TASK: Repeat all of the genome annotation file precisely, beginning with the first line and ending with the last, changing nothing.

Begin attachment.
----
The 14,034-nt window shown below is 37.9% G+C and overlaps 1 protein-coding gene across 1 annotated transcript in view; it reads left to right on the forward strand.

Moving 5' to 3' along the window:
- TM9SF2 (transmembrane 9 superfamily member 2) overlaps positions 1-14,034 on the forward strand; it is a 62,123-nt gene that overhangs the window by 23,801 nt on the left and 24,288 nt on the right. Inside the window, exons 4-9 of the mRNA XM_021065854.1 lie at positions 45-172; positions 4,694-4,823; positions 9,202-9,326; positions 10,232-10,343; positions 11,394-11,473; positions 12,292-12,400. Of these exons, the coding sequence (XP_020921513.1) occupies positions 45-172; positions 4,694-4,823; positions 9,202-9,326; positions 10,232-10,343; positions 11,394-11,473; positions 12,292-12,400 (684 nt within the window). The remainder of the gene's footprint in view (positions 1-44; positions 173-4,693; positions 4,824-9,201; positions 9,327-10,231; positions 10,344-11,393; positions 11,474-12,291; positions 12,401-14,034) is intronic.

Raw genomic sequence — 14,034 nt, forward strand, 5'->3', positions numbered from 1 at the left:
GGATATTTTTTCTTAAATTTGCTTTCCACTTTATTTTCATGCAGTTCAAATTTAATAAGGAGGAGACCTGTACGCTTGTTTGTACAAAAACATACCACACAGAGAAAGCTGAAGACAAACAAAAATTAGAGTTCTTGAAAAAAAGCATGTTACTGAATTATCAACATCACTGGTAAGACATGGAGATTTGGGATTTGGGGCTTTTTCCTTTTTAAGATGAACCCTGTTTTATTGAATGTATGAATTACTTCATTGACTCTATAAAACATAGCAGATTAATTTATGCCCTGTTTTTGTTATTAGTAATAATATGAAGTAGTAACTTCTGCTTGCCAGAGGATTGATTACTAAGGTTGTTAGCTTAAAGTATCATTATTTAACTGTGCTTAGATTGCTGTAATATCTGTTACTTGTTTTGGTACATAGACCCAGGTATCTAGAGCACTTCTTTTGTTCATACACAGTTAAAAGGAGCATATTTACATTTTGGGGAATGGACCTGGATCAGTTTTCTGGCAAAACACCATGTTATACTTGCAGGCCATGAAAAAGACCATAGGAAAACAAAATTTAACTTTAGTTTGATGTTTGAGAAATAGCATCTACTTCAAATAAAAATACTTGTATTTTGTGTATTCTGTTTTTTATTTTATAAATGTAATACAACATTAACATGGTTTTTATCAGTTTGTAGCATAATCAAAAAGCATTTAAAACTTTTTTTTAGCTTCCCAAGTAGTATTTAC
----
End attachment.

The 14,034-nt window shown below is 37.9% G+C and overlaps 1 protein-coding gene across 1 annotated transcript in view; it reads left to right on the forward strand.

Moving 5' to 3' along the window:
- TM9SF2 (transmembrane 9 superfamily member 2) overlaps positions 1-14,034 on the forward strand; it is a 62,123-nt gene that overhangs the window by 23,801 nt on the left and 24,288 nt on the right. Inside the window, exons 4-9 of the mRNA XM_021065854.1 lie at positions 45-172; positions 4,694-4,823; positions 9,202-9,326; positions 10,232-10,343; positions 11,394-11,473; positions 12,292-12,400. Of these exons, the coding sequence (XP_020921513.1) occupies positions 45-172; positions 4,694-4,823; positions 9,202-9,326; positions 10,232-10,343; positions 11,394-11,473; positions 12,292-12,400 (684 nt within the window). The remainder of the gene's footprint in view (positions 1-44; positions 173-4,693; positions 4,824-9,201; positions 9,327-10,231; positions 10,344-11,393; positions 11,474-12,291; positions 12,401-14,034) is intronic.

Raw genomic sequence — 14,034 nt, forward strand, 5'->3', positions numbered from 1 at the left:
GGATATTTTTTCTTAAATTTGCTTTCCACTTTATTTTCATGCAGTTCAAATTTAATAAGGAGGAGACCTGTACGCTTGTTTGTACAAAAACATACCACACAGAGAAAGCTGAAGACAAACAAAAATTAGAGTTCTTGAAAAAAAGCATGTTACTGAATTATCAACATCACTGGTAAGACATGGAGATTTGGGATTTGGGGCTTTTTCCTTTTTAAGATGAACCCTGTTTTATTGAATGTATGAATTACTTCATTGACTCTATAAAACATAGCAGATTAATTTATGCCCTGTTTTTGTTATTAGTAATAATATGAAGTAGTAACTTCTGCTTGCCAGAGGATTGATTACTAAGGTTGTTAGCTTAAAGTATCATTATTTAACTGTGCTTAGATTGCTGTAATATCTGTTACTTGTTTTGGTACATAGACCCAGGTATCTAGAGCACTTCTTTTGTTCATACACAGTTAAAAGGAGCATATTTACATTTTGGGGAATGGACCTGGATCAGTTTTCTGGCAAAACACCATGTTATACTTGCAGGCCATGAAAAAGACCATAGGAAAACAAAATTTAACTTTAGTTTGATGTTTGAGAAATAGCATCTACTTCAAATAAAAATACTTGTATTTTGTGTATTCTGTTTTTTATTTTATAAATGTAATACAACATTAACATGGTTTTTATCAGTTTGTAGCATAATCAAAAAGCATTTAAAACTTTTTTTTAGCTTCCCAAGTAGTATTTAC